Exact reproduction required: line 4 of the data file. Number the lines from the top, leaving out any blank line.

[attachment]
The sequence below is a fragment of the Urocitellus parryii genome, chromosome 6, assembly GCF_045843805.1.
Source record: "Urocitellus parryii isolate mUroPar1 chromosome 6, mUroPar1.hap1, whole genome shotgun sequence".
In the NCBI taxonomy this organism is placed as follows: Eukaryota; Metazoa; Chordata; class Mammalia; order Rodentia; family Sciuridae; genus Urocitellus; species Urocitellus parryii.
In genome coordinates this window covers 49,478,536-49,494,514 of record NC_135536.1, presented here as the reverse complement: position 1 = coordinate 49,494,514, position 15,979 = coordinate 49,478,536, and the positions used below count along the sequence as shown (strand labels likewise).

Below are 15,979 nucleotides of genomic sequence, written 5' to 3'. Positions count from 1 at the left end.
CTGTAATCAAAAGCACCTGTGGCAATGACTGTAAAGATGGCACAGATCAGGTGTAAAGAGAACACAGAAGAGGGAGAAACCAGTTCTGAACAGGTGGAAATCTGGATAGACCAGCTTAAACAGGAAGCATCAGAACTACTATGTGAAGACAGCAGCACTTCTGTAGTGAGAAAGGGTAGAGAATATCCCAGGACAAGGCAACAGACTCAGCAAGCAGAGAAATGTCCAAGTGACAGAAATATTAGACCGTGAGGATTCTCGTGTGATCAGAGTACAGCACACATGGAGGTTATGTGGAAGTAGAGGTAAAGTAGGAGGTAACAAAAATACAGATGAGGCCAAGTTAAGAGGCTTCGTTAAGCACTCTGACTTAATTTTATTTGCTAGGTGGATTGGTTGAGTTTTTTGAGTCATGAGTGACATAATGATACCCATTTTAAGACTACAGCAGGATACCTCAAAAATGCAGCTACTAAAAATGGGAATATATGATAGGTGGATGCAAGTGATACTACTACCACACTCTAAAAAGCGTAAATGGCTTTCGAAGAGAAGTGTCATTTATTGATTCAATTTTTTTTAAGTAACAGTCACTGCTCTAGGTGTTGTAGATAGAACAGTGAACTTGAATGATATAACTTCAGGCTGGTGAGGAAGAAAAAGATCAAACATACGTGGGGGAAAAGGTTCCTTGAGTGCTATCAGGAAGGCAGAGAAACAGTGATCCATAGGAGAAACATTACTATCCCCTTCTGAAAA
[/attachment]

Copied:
In genome coordinates this window covers 49,478,536-49,494,514 of record NC_135536.1, presented here as the reverse complement: position 1 = coordinate 49,494,514, position 15,979 = coordinate 49,478,536, and the positions used below count along the sequence as shown (strand labels likewise).